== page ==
Choosing Lens Power in Your Computer Reading Glasses


Known as that tired, strained feeling, computer eye strain or as it is technically called, Computer Vision Syndrome (CVS), has become more common today as we spend hours, day after day in front of the computer.  CVS is usually characterized by fatigue, redness, irritation, burning or dryness and even double or blurred vision.  Depending on how many hours you spend at the computer; computer eye strain can affect your quality of life.

Do not despair, most of the symptoms of computer eye strain can be alleviated by making adjustments to your work environment, optimizing computer monitor settings, and using computer reading glasses that have the correct lens strength for your specific computer reading distance.  Read on for answers to the most FAQ on computer eyestrain and how to reduce it.

How are computer reading glasses different from ordinary reading glasses?

Selecting computer reading glasses requires careful analysis in order for them to be helpful in reducing eye strain and give you the clearest vision.  Computer reading glasses are reading glasses whose lens strength is determined by the distance you view your computer screen and are used specifically for reading at that distance. Traditionally the lens strength in reading glasses was measured based on book reading distance which is usually 14-16 inches. Since reading today is done at so many different distances, it is necessary to determine the distance at which you intend to use your computer reading glasses to get the correct lens strength that will help reduce your computer eye strain.

Just to make sense of this, choosing lens power is based on the scientific principle that focal power is inversely related to focal length; so the further away you hold your reading material the less lens strength you need to see clearly. Working at a computer screen at 18” will require a different lens strength than working at a computer that is 25” away.  Coatings and special lens treatments will make no difference if you are not corrected accurately.

An anti-reflective coating eliminates distracting surface reflections which is associated with most computer-related work. More research needs to be done to measure the true benefits of blue light blocking computer reading glasses.  Eliminating glare with a good quality anti-reflective coating, making changes to your surroundings and getting the proper correction in your computer reading glasses can greatly help cut down on computer eyestrain. 

Most importantly, using optical quality lenses with the correct lens power in your computer reading glasses is essential to seeing clearly and comfortably.


Sometimes a more personalized correction is necessary. If that's the case, I recommend measuring your reading distances before you get your eyes examined. Discuss this with your doctor so that you get the correct lens strength in your computer glasses that will work for your specific computer use.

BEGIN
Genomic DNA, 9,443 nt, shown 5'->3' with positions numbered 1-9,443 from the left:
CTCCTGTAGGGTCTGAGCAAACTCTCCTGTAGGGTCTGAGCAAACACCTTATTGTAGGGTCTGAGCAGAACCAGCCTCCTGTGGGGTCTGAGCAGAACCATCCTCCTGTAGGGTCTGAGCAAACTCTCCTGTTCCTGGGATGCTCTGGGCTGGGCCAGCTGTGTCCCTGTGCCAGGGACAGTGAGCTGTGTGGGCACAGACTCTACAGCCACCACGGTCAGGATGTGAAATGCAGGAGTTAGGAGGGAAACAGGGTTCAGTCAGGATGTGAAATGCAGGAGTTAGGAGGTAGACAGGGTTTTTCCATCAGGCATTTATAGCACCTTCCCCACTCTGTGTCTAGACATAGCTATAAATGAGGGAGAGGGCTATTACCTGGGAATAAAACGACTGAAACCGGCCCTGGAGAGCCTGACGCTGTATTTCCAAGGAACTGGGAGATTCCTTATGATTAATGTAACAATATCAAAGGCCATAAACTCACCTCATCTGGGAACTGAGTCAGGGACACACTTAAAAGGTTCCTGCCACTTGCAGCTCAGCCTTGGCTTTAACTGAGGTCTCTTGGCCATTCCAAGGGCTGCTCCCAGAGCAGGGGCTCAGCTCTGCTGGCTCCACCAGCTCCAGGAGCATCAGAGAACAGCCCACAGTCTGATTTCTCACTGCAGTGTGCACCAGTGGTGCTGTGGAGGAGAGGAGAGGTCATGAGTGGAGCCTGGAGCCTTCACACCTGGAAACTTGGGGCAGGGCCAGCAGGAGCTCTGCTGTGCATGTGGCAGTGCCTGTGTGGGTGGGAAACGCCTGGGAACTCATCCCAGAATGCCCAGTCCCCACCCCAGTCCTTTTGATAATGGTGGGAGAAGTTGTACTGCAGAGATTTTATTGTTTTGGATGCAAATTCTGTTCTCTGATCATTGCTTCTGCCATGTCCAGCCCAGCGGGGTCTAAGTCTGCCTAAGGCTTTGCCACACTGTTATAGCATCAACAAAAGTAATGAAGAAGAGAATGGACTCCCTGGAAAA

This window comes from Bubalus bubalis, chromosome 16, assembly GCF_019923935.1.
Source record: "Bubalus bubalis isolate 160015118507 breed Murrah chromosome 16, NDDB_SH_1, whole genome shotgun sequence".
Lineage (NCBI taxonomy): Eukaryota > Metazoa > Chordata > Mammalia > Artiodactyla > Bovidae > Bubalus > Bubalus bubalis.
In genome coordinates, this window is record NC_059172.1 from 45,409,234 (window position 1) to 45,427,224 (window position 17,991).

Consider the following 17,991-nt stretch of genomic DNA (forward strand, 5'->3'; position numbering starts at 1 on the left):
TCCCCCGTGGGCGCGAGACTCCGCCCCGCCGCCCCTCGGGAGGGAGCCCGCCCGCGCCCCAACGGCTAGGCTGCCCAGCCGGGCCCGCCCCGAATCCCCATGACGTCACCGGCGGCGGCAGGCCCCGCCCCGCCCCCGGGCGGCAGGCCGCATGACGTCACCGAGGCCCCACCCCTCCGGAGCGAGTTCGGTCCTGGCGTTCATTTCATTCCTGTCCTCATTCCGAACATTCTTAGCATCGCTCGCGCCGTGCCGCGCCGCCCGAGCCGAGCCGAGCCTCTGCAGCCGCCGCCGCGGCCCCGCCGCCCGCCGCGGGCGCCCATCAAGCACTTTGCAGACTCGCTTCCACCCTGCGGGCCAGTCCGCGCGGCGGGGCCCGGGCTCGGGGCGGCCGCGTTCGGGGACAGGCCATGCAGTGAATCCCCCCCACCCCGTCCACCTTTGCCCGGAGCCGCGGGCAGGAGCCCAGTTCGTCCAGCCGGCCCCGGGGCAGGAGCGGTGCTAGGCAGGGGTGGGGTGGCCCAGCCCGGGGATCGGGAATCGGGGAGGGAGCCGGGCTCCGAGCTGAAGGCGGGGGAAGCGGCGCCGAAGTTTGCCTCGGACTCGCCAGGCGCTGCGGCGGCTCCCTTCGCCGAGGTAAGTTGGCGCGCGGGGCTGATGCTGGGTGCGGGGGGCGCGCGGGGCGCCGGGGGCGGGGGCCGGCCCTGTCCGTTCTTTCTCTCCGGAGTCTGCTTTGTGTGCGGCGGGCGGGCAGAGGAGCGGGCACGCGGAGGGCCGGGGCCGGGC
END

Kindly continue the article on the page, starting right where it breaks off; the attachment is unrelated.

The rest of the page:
Tips for reducing computer eye strain:

Use proper lighting to reduce glare
    • *Position your computer screen so as to avoid glare from windows or overhead lighting.
    • *Close blinds and move your screen from any light source that may be causing glare.
    • *A glare filter for your screen may also help.
    Adjust the position of your computer monitor
    • *Station your monitor so that it is approximately 18 to 28 inches from your eyes.
    • *Adjust your computer screen so that it is 4-6 inches below eye level.
    • *Try to keep materials beside the monitor so as to require less head movement.
    • *Desk height should be approximately 26 inches.
    • *Your arms should be positioned at a 90-degree angle when typing on your keyboard.
    Adjust your computer settings
      • *Adjust brightness and contrast settings until you find the balance that is easiest on your eyes.
      • *Increase the font size to make reading easier.
      • *Using boldface font will also help.
      • *Black Text on a white background is best or other high contrast combinations.
      Take a break
        • *Taking frequent breaks when working on the computer helps reduce eye strain.
        • *Just as changing your focus and blinking often. Blinking moistens your eyes and prevents dryness and irritation.
        • *After 20 minutes of computer use, change your focus to something at least 20 feet away for approximately 20 seconds. Known as the 20-20-20 Rule for Computer Use, this helps relax the muscles in the eye used for focusing.
        • *If you have a tendency to get very absorbed in your work, set an alarm on your phone or computer that will alert you to take a break.
        Get reading glasses specifically for computer use
          • *Get a routine eye exam. An uncorrected vision problem or an incorrect prescription can contribute to any eye strain you may be experiencing. Often a slight prescription change will make a noticeable difference.
          • *Get reading glasses for your specific working distance. By measuring your different working distances, your eye doctor can customize your prescription accordingly.
          • *If you experience dry eye discomfort, ask your doctor about lubricating eye drops.

          Tackling blue light stimulation

          • *Limit computer use and adjusting cell phone brightness before bedtime. 
          • *Switch to the night shift mode on your phone display to reduce stimulating blue light default cell phone settings.
          • *Switched out customary blue light led bulbs for warm white led bulbs, especially in the bedroom.
          • *Disconnect from all digital devices at least an hour before bedtime. 

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